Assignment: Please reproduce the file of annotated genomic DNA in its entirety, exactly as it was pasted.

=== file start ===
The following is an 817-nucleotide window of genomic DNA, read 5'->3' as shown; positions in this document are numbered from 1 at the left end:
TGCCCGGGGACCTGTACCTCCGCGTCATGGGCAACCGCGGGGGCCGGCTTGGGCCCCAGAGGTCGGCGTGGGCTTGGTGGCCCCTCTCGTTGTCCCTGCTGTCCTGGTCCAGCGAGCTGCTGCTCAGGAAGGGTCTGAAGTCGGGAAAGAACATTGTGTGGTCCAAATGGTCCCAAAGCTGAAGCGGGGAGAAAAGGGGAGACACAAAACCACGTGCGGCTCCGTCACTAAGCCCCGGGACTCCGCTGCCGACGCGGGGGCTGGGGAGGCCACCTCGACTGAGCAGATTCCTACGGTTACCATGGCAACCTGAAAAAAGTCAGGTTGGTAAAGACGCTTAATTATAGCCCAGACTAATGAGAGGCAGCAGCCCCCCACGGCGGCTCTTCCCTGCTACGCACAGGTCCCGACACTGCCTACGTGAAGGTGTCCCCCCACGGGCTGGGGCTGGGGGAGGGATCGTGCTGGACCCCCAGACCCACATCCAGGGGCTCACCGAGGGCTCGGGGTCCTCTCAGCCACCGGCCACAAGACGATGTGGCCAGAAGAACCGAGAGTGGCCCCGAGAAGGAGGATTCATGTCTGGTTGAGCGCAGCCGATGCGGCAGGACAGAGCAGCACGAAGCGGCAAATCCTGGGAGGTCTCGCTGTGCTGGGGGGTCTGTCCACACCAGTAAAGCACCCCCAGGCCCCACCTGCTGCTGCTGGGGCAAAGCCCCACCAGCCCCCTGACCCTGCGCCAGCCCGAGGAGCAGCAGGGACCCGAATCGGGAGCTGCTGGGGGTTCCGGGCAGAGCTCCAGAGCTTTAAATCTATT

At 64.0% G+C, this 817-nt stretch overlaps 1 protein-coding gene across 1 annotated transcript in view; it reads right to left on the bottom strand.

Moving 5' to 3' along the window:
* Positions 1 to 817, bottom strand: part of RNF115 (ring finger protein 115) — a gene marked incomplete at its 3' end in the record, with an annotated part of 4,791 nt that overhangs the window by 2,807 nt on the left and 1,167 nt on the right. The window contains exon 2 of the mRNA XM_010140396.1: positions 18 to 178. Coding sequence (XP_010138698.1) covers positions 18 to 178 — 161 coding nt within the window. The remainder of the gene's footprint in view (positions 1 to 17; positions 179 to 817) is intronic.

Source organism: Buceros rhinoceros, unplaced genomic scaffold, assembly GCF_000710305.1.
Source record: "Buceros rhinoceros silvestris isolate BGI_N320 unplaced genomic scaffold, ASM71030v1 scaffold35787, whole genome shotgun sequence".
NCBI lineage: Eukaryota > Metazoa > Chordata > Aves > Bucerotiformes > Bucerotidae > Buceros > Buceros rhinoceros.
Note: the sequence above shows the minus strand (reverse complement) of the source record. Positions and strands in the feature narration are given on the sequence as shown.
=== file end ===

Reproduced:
The following is an 817-nucleotide window of genomic DNA, read 5'->3' as shown; positions in this document are numbered from 1 at the left end:
TGCCCGGGGACCTGTACCTCCGCGTCATGGGCAACCGCGGGGGCCGGCTTGGGCCCCAGAGGTCGGCGTGGGCTTGGTGGCCCCTCTCGTTGTCCCTGCTGTCCTGGTCCAGCGAGCTGCTGCTCAGGAAGGGTCTGAAGTCGGGAAAGAACATTGTGTGGTCCAAATGGTCCCAAAGCTGAAGCGGGGAGAAAAGGGGAGACACAAAACCACGTGCGGCTCCGTCACTAAGCCCCGGGACTCCGCTGCCGACGCGGGGGCTGGGGAGGCCACCTCGACTGAGCAGATTCCTACGGTTACCATGGCAACCTGAAAAAAGTCAGGTTGGTAAAGACGCTTAATTATAGCCCAGACTAATGAGAGGCAGCAGCCCCCCACGGCGGCTCTTCCCTGCTACGCACAGGTCCCGACACTGCCTACGTGAAGGTGTCCCCCCACGGGCTGGGGCTGGGGGAGGGATCGTGCTGGACCCCCAGACCCACATCCAGGGGCTCACCGAGGGCTCGGGGTCCTCTCAGCCACCGGCCACAAGACGATGTGGCCAGAAGAACCGAGAGTGGCCCCGAGAAGGAGGATTCATGTCTGGTTGAGCGCAGCCGATGCGGCAGGACAGAGCAGCACGAAGCGGCAAATCCTGGGAGGTCTCGCTGTGCTGGGGGGTCTGTCCACACCAGTAAAGCACCCCCAGGCCCCACCTGCTGCTGCTGGGGCAAAGCCCCACCAGCCCCCTGACCCTGCGCCAGCCCGAGGAGCAGCAGGGACCCGAATCGGGAGCTGCTGGGGGTTCCGGGCAGAGCTCCAGAGCTTTAAATCTATT

At 64.0% G+C, this 817-nt stretch overlaps 1 protein-coding gene across 1 annotated transcript in view; it reads right to left on the bottom strand.

Moving 5' to 3' along the window:
* Positions 1 to 817, bottom strand: part of RNF115 (ring finger protein 115) — a gene marked incomplete at its 3' end in the record, with an annotated part of 4,791 nt that overhangs the window by 2,807 nt on the left and 1,167 nt on the right. The window contains exon 2 of the mRNA XM_010140396.1: positions 18 to 178. Coding sequence (XP_010138698.1) covers positions 18 to 178 — 161 coding nt within the window. The remainder of the gene's footprint in view (positions 1 to 17; positions 179 to 817) is intronic.

Source organism: Buceros rhinoceros, unplaced genomic scaffold, assembly GCF_000710305.1.
Source record: "Buceros rhinoceros silvestris isolate BGI_N320 unplaced genomic scaffold, ASM71030v1 scaffold35787, whole genome shotgun sequence".
NCBI lineage: Eukaryota > Metazoa > Chordata > Aves > Bucerotiformes > Bucerotidae > Buceros > Buceros rhinoceros.
Note: the sequence above shows the minus strand (reverse complement) of the source record. Positions and strands in the feature narration are given on the sequence as shown.